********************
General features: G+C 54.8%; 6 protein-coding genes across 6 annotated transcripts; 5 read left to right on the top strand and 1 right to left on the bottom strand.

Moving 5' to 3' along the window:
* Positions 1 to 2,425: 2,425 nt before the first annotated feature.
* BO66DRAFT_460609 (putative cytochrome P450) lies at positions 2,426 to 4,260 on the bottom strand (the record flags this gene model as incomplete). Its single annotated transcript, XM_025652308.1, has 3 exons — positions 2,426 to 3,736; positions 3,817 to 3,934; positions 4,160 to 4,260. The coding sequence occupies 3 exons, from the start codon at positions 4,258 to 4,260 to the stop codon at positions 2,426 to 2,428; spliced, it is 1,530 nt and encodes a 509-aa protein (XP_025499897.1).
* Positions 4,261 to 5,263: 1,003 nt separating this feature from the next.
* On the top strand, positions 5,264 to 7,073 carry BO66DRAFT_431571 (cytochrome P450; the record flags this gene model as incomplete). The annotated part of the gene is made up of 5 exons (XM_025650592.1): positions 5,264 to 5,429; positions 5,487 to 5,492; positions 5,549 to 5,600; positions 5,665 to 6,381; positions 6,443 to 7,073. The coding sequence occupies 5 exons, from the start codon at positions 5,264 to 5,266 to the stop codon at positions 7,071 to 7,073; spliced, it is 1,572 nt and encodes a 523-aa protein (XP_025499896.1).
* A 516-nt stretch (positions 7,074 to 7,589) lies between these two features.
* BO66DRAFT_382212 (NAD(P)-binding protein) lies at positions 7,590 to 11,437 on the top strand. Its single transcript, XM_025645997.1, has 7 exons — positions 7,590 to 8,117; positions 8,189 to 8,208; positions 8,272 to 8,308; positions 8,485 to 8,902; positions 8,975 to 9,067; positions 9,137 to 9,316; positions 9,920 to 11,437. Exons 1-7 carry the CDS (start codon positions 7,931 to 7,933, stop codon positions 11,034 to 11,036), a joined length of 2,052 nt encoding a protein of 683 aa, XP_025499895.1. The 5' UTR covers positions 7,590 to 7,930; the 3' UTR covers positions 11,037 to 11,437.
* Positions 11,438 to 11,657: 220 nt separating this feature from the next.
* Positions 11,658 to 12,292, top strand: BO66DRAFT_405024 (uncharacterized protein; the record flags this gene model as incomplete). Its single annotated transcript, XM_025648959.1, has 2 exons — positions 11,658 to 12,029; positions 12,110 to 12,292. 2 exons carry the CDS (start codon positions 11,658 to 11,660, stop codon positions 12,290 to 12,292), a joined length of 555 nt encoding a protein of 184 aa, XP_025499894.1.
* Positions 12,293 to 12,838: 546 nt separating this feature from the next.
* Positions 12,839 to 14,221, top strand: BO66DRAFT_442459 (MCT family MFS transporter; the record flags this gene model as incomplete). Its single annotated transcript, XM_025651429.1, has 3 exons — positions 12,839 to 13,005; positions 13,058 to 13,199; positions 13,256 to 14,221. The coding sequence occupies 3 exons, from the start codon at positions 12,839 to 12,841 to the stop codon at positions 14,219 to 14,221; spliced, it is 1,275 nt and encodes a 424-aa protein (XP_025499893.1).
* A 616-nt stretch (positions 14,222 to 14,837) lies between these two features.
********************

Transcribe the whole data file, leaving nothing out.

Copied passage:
General features: G+C 54.8%; 6 protein-coding genes across 6 annotated transcripts; 5 read left to right on the top strand and 1 right to left on the bottom strand.

Moving 5' to 3' along the window:
* Positions 1 to 2,425: 2,425 nt before the first annotated feature.
* BO66DRAFT_460609 (putative cytochrome P450) lies at positions 2,426 to 4,260 on the bottom strand (the record flags this gene model as incomplete). Its single annotated transcript, XM_025652308.1, has 3 exons — positions 2,426 to 3,736; positions 3,817 to 3,934; positions 4,160 to 4,260. The coding sequence occupies 3 exons, from the start codon at positions 4,258 to 4,260 to the stop codon at positions 2,426 to 2,428; spliced, it is 1,530 nt and encodes a 509-aa protein (XP_025499897.1).
* Positions 4,261 to 5,263: 1,003 nt separating this feature from the next.
* On the top strand, positions 5,264 to 7,073 carry BO66DRAFT_431571 (cytochrome P450; the record flags this gene model as incomplete). The annotated part of the gene is made up of 5 exons (XM_025650592.1): positions 5,264 to 5,429; positions 5,487 to 5,492; positions 5,549 to 5,600; positions 5,665 to 6,381; positions 6,443 to 7,073. The coding sequence occupies 5 exons, from the start codon at positions 5,264 to 5,266 to the stop codon at positions 7,071 to 7,073; spliced, it is 1,572 nt and encodes a 523-aa protein (XP_025499896.1).
* A 516-nt stretch (positions 7,074 to 7,589) lies between these two features.
* BO66DRAFT_382212 (NAD(P)-binding protein) lies at positions 7,590 to 11,437 on the top strand. Its single transcript, XM_025645997.1, has 7 exons — positions 7,590 to 8,117; positions 8,189 to 8,208; positions 8,272 to 8,308; positions 8,485 to 8,902; positions 8,975 to 9,067; positions 9,137 to 9,316; positions 9,920 to 11,437. Exons 1-7 carry the CDS (start codon positions 7,931 to 7,933, stop codon positions 11,034 to 11,036), a joined length of 2,052 nt encoding a protein of 683 aa, XP_025499895.1. The 5' UTR covers positions 7,590 to 7,930; the 3' UTR covers positions 11,037 to 11,437.
* Positions 11,438 to 11,657: 220 nt separating this feature from the next.
* Positions 11,658 to 12,292, top strand: BO66DRAFT_405024 (uncharacterized protein; the record flags this gene model as incomplete). Its single annotated transcript, XM_025648959.1, has 2 exons — positions 11,658 to 12,029; positions 12,110 to 12,292. 2 exons carry the CDS (start codon positions 11,658 to 11,660, stop codon positions 12,290 to 12,292), a joined length of 555 nt encoding a protein of 184 aa, XP_025499894.1.
* Positions 12,293 to 12,838: 546 nt separating this feature from the next.
* Positions 12,839 to 14,221, top strand: BO66DRAFT_442459 (MCT family MFS transporter; the record flags this gene model as incomplete). Its single annotated transcript, XM_025651429.1, has 3 exons — positions 12,839 to 13,005; positions 13,058 to 13,199; positions 13,256 to 14,221. The coding sequence occupies 3 exons, from the start codon at positions 12,839 to 12,841 to the stop codon at positions 14,219 to 14,221; spliced, it is 1,275 nt and encodes a 424-aa protein (XP_025499893.1).
* A 616-nt stretch (positions 14,222 to 14,837) lies between these two features.